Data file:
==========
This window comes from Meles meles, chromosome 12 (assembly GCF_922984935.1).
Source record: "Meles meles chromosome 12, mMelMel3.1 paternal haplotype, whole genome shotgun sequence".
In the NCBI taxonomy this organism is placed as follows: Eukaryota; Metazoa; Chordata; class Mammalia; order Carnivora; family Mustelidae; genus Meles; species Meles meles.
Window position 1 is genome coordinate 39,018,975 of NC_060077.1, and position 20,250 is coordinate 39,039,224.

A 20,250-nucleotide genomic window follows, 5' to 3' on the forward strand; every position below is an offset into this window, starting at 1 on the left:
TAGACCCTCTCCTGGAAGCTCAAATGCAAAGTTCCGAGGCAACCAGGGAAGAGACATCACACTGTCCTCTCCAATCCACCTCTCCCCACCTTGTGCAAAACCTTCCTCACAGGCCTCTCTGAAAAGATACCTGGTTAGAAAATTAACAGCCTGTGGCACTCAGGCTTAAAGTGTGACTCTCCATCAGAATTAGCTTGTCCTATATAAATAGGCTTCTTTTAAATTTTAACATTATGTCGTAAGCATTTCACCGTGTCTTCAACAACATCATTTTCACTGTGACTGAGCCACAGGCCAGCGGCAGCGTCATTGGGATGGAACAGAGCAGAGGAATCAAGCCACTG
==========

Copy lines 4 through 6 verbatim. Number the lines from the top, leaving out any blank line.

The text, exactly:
Window position 1 is genome coordinate 39,018,975 of NC_060077.1, and position 20,250 is coordinate 39,039,224.

A 20,250-nucleotide genomic window follows, 5' to 3' on the forward strand; every position below is an offset into this window, starting at 1 on the left:
TAGACCCTCTCCTGGAAGCTCAAATGCAAAGTTCCGAGGCAACCAGGGAAGAGACATCACACTGTCCTCTCCAATCCACCTCTCCCCACCTTGTGCAAAACCTTCCTCACAGGCCTCTCTGAAAAGATACCTGGTTAGAAAATTAACAGCCTGTGGCACTCAGGCTTAAAGTGTGACTCTCCATCAGAATTAGCTTGTCCTATATAAATAGGCTTCTTTTAAATTTTAACATTATGTCGTAAGCATTTCACCGTGTCTTCAACAACATCATTTTCACTGTGACTGAGCCACAGGCCAGCGGCAGCGTCATTGGGATGGAACAGAGCAGAGGAATCAAGCCACTG